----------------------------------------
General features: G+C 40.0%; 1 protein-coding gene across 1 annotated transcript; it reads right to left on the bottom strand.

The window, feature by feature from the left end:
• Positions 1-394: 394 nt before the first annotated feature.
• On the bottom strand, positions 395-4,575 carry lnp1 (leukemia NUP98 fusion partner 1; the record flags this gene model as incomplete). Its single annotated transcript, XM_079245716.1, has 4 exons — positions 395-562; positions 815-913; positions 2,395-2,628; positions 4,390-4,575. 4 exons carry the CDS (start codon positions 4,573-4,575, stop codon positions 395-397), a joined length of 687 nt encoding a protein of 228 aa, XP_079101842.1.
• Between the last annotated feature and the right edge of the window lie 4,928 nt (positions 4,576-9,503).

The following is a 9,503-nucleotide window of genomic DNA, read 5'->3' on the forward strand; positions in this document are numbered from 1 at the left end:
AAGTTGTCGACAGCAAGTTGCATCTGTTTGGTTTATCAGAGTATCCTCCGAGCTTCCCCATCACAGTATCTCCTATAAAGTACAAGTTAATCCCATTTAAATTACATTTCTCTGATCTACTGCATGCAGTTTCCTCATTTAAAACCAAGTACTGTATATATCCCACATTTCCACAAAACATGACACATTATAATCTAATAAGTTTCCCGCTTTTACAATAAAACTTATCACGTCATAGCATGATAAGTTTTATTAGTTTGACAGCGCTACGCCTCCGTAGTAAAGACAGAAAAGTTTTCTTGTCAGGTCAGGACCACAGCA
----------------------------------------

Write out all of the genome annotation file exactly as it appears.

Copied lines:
General features: G+C 40.0%; 1 protein-coding gene across 1 annotated transcript; it reads right to left on the bottom strand.

The window, feature by feature from the left end:
• Positions 1-394: 394 nt before the first annotated feature.
• On the bottom strand, positions 395-4,575 carry lnp1 (leukemia NUP98 fusion partner 1; the record flags this gene model as incomplete). Its single annotated transcript, XM_079245716.1, has 4 exons — positions 395-562; positions 815-913; positions 2,395-2,628; positions 4,390-4,575. 4 exons carry the CDS (start codon positions 4,573-4,575, stop codon positions 395-397), a joined length of 687 nt encoding a protein of 228 aa, XP_079101842.1.
• Between the last annotated feature and the right edge of the window lie 4,928 nt (positions 4,576-9,503).

The following is a 9,503-nucleotide window of genomic DNA, read 5'->3' on the forward strand; positions in this document are numbered from 1 at the left end:
AAGTTGTCGACAGCAAGTTGCATCTGTTTGGTTTATCAGAGTATCCTCCGAGCTTCCCCATCACAGTATCTCCTATAAAGTACAAGTTAATCCCATTTAAATTACATTTCTCTGATCTACTGCATGCAGTTTCCTCATTTAAAACCAAGTACTGTATATATCCCACATTTCCACAAAACATGACACATTATAATCTAATAAGTTTCCCGCTTTTACAATAAAACTTATCACGTCATAGCATGATAAGTTTTATTAGTTTGACAGCGCTACGCCTCCGTAGTAAAGACAGAAAAGTTTTCTTGTCAGGTCAGGACCACAGCA